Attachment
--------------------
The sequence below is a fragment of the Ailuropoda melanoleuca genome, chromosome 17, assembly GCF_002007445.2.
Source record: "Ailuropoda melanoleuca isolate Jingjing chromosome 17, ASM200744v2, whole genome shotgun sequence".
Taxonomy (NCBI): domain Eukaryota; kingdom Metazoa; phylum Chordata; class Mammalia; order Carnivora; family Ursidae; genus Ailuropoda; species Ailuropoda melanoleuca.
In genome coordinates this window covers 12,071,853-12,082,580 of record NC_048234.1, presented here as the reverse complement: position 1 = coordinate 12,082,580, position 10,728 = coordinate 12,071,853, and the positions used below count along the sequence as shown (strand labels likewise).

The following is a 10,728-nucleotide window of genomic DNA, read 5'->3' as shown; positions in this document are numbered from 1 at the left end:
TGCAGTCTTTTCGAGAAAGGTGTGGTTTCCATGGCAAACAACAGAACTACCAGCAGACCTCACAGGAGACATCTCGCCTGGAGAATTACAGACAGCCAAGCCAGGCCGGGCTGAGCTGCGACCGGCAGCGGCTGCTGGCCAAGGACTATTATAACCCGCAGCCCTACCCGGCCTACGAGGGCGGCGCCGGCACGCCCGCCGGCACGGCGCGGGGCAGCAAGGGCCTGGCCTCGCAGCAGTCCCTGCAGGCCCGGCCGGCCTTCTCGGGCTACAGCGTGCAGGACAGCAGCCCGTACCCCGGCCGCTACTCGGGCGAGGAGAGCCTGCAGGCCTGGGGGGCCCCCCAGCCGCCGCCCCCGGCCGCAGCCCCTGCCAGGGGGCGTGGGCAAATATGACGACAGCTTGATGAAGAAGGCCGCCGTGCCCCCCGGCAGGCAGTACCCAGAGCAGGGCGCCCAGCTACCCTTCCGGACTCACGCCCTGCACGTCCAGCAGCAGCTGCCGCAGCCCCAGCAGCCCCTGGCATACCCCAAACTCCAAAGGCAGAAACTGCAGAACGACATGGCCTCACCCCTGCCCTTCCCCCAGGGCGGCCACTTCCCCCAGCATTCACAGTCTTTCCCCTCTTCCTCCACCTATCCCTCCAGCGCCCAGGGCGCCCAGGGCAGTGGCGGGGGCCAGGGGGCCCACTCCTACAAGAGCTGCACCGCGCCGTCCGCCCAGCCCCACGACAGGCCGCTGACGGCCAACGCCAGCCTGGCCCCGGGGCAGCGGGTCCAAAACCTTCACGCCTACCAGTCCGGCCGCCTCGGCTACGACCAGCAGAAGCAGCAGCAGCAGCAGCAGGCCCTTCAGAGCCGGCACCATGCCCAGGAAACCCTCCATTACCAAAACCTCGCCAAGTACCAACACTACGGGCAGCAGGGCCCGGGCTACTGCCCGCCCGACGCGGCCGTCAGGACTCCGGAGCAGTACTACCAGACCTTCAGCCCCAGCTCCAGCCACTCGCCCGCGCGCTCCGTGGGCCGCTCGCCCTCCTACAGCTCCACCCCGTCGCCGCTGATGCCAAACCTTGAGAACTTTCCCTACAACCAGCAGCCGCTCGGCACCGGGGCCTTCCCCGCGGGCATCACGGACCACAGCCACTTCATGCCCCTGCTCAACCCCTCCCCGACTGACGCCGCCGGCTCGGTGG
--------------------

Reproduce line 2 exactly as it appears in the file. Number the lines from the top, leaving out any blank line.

Source record: "Ailuropoda melanoleuca isolate Jingjing chromosome 17, ASM200744v2, whole genome shotgun sequence".